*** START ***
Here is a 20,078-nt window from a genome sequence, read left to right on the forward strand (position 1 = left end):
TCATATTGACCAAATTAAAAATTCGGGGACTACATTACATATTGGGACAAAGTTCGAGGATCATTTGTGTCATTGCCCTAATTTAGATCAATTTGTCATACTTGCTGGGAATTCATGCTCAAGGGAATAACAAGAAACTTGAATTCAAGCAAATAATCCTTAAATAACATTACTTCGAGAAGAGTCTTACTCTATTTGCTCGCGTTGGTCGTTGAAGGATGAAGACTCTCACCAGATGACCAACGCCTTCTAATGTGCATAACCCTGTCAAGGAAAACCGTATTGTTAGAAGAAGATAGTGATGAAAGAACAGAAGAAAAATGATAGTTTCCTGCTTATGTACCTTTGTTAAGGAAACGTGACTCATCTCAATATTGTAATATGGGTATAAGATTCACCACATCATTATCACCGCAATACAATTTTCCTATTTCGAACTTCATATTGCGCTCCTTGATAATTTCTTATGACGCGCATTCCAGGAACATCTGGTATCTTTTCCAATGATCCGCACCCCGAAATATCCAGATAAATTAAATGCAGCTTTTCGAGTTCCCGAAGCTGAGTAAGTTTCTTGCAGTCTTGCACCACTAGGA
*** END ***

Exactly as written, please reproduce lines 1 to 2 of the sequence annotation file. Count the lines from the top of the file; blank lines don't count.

Here is a 20,078-nt window from a genome sequence, read left to right on the forward strand (position 1 = left end):
TCATATTGACCAAATTAAAAATTCGGGGACTACATTACATATTGGGACAAAGTTCGAGGATCATTTGTGTCATTGCCCTAATTTAGATCAATTTGTCATACTTGCTGGGAATTCATGCTCAAGGGAATAACAAGAAACTTGAATTCAAGCAAATAATCCTTAAATAACATTACTTCGAGAAGAGTCTTACTCTATTTGCTCGCGTTGGTCGTTGAAGGATGAAGACTCTCACCAGATGACCAACGCCTTCTAATGTGCATAACCCTGTCAAGGAAAACCGTATTGTTAGAAGAAGATAGTGATGAAAGAACAGAAGAAAAATGATAGTTTCCTGCTTATGTACCTTTGTTAAGGAAACGTGACTCATCTCAATATTGTAATATGGGTATAAGATTCACCACATCATTATCACCGCAATACAATTTTCCTATTTCGAACTTCATATTGCGCTCCTTGATAATTTCTTATGACGCGCATTCCAGGAACATCTGGTATCTTTTCCAATGATCCGCACCCCGAAATATCCAGATAAATTAAATGCAGCTTTTCGAGTTCCCGAAGCTGAGTAAGTTTCTTGCAGTCTTGCACCACTAGGA